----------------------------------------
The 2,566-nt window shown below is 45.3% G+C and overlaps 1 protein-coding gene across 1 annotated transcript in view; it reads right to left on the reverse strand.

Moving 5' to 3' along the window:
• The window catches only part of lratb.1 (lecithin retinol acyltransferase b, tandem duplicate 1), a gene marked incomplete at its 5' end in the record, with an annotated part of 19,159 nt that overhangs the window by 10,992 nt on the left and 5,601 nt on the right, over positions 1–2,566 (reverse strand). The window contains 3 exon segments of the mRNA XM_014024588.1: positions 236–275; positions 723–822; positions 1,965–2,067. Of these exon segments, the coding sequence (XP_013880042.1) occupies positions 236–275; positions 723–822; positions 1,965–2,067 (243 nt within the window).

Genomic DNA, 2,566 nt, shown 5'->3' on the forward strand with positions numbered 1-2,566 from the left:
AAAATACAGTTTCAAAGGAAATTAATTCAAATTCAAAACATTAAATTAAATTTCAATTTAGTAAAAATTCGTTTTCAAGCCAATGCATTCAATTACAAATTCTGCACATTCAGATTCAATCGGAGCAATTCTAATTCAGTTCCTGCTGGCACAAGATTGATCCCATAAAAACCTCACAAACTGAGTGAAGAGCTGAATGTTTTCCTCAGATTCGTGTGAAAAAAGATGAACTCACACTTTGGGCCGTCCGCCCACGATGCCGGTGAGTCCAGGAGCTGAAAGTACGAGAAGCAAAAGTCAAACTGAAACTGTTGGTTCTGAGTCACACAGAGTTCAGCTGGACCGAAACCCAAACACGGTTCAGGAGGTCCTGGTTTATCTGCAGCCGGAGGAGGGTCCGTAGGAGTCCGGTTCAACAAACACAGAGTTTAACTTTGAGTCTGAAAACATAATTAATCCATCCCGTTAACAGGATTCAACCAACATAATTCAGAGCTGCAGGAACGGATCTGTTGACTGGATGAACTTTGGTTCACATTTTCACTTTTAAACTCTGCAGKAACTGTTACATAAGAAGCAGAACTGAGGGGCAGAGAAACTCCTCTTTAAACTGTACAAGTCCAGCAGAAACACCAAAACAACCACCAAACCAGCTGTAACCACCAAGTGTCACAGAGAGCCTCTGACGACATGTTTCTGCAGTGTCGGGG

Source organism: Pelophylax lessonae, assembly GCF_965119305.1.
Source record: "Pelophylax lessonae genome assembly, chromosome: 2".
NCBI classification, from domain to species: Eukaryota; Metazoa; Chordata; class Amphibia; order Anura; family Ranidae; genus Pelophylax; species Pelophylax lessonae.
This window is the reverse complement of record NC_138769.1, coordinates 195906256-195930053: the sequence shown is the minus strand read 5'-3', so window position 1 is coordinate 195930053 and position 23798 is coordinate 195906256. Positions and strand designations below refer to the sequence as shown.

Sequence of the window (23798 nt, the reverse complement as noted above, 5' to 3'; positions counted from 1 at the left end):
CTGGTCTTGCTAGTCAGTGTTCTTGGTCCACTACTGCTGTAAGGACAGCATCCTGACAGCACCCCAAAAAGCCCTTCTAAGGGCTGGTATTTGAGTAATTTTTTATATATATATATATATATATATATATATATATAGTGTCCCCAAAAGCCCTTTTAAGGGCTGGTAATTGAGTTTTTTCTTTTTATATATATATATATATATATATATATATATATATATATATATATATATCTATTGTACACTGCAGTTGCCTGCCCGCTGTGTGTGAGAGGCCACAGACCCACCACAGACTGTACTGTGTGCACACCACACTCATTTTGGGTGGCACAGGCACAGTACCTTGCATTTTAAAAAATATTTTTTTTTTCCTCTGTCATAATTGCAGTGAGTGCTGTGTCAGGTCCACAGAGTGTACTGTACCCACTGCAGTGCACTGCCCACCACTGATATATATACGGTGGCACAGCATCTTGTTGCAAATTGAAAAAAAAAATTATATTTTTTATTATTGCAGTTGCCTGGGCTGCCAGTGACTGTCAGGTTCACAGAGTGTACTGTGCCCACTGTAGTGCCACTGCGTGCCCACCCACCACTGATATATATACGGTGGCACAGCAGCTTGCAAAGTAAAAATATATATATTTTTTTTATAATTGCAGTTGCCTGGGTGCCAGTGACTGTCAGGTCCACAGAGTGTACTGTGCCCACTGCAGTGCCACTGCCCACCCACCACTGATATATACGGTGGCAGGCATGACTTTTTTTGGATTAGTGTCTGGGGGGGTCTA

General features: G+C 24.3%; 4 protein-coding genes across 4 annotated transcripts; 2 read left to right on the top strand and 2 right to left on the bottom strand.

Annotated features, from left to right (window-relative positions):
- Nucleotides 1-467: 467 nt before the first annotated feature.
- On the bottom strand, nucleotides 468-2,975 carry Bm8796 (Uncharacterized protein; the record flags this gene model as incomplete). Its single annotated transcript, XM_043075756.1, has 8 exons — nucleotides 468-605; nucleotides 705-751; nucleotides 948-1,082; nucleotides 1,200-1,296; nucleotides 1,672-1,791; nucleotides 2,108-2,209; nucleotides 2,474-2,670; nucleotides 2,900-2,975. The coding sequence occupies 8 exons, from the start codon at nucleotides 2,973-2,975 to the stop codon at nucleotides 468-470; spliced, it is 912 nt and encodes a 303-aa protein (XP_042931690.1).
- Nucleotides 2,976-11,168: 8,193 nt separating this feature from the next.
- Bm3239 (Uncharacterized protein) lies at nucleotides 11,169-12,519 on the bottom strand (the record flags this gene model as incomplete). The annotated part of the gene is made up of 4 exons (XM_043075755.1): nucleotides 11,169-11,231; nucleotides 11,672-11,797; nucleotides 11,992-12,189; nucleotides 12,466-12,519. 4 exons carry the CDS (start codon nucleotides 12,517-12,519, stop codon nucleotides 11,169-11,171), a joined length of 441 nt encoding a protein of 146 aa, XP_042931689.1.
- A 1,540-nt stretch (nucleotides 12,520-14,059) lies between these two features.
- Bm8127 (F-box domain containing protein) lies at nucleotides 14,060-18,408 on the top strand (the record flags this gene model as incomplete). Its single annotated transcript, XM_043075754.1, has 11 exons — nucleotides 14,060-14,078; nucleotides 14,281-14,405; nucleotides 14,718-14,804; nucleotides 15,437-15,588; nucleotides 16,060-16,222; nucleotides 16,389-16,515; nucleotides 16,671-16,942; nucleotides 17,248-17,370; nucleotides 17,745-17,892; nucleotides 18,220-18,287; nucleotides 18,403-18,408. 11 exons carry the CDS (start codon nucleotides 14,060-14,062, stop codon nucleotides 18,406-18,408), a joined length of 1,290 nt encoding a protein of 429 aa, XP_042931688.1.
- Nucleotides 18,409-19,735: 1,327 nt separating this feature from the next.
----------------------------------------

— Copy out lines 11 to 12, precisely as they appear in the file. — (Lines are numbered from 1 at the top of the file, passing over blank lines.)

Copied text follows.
CTGGTCTTGCTAGTCAGTGTTCTTGGTCCACTACTGCTGTAAGGACAGCATCCTGACAGCACCCCAAAAAGCCCTTCTAAGGGCTGGTATTTGAGTAATTTTTTATATATATATATATATATATATATATATATATAGTGTCCCCAAAAGCCCTTTTAAGGGCTGGTAATTGAGTTTTTTCTTTTTATATATATATATATATATATATATATATATATATATATATATATATATCTATTGTACACTGCAGTTGCCTGCCCGCTGTGTGTGAGAGGCCACAGACCCACCACAGACTGTACTGTGTGCACACCACACTCATTTTGGGTGGCACAGGCACAGTACCTTGCATTTTAAAAAATATTTTTTTTTTCCTCTGTCATAATTGCAGTGAGTGCTGTGTCAGGTCCACAGAGTGTACTGTACCCACTGCAGTGCACTGCCCACCACTGATATATATACGGTGGCACAGCATCTTGTTGCAAATTGAAAAAAAAAATTATATTTTTTATTATTGCAGTTGCCTGGGCTGCCAGTGACTGTCAGGTTCACAGAGTGTACTGTGCCCACTGTAGTGCCACTGCGTGCCCACCCACCACTGATATATATACGGTGGCACAGCAGCTTGCAAAGTAAAAATATATATATTTTTTTTATAATTGCAGTTGCCTGGGTGCCAGTGACTGTCAGGTCCACAGAGTGTACTGTGCCCACTGCAGTGCCACTGCCCACCCACCACTGATATATACGGTGGCAGGCATGACTTTTTTTGGATTAGTGTCTGGGGGGGTCTA

General features: G+C 24.3%; 4 protein-coding genes across 4 annotated transcripts; 2 read left to right on the top strand and 2 right to left on the bottom strand.